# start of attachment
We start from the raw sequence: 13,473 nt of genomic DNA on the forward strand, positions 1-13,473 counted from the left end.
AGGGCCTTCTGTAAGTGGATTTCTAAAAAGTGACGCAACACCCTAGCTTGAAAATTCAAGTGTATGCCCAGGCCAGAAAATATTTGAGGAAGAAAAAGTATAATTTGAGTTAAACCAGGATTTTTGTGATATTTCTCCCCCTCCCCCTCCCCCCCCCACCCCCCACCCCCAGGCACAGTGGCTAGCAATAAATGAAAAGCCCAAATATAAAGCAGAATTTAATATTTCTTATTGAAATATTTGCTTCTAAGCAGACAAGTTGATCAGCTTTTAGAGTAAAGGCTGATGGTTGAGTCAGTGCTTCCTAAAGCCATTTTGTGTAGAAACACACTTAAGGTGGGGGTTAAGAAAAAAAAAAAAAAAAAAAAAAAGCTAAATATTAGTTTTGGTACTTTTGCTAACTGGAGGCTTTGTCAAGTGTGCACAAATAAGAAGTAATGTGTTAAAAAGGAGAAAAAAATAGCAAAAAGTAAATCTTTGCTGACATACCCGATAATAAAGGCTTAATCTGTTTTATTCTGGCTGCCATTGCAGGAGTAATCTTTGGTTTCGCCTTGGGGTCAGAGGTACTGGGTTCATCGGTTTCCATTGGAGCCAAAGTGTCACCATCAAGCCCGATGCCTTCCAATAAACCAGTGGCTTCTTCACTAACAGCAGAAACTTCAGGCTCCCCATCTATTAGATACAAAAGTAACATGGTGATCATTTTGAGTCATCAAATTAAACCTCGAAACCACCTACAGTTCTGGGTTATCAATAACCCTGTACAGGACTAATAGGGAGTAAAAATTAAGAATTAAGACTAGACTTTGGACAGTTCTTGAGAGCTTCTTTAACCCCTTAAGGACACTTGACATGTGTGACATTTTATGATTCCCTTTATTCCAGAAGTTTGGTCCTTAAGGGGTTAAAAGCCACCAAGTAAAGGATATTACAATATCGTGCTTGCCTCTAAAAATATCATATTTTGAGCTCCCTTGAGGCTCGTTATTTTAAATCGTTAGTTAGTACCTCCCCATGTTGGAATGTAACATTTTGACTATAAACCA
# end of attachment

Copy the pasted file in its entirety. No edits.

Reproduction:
We start from the raw sequence: 13,473 nt of genomic DNA on the forward strand, positions 1-13,473 counted from the left end.
AGGGCCTTCTGTAAGTGGATTTCTAAAAAGTGACGCAACACCCTAGCTTGAAAATTCAAGTGTATGCCCAGGCCAGAAAATATTTGAGGAAGAAAAAGTATAATTTGAGTTAAACCAGGATTTTTGTGATATTTCTCCCCCTCCCCCTCCCCCCCCCACCCCCCACCCCCAGGCACAGTGGCTAGCAATAAATGAAAAGCCCAAATATAAAGCAGAATTTAATATTTCTTATTGAAATATTTGCTTCTAAGCAGACAAGTTGATCAGCTTTTAGAGTAAAGGCTGATGGTTGAGTCAGTGCTTCCTAAAGCCATTTTGTGTAGAAACACACTTAAGGTGGGGGTTAAGAAAAAAAAAAAAAAAAAAAAAAAGCTAAATATTAGTTTTGGTACTTTTGCTAACTGGAGGCTTTGTCAAGTGTGCACAAATAAGAAGTAATGTGTTAAAAAGGAGAAAAAAATAGCAAAAAGTAAATCTTTGCTGACATACCCGATAATAAAGGCTTAATCTGTTTTATTCTGGCTGCCATTGCAGGAGTAATCTTTGGTTTCGCCTTGGGGTCAGAGGTACTGGGTTCATCGGTTTCCATTGGAGCCAAAGTGTCACCATCAAGCCCGATGCCTTCCAATAAACCAGTGGCTTCTTCACTAACAGCAGAAACTTCAGGCTCCCCATCTATTAGATACAAAAGTAACATGGTGATCATTTTGAGTCATCAAATTAAACCTCGAAACCACCTACAGTTCTGGGTTATCAATAACCCTGTACAGGACTAATAGGGAGTAAAAATTAAGAATTAAGACTAGACTTTGGACAGTTCTTGAGAGCTTCTTTAACCCCTTAAGGACACTTGACATGTGTGACATTTTATGATTCCCTTTATTCCAGAAGTTTGGTCCTTAAGGGGTTAAAAGCCACCAAGTAAAGGATATTACAATATCGTGCTTGCCTCTAAAAATATCATATTTTGAGCTCCCTTGAGGCTCGTTATTTTAAATCGTTAGTTAGTACCTCCCCATGTTGGAATGTAACATTTTGACTATAAACCA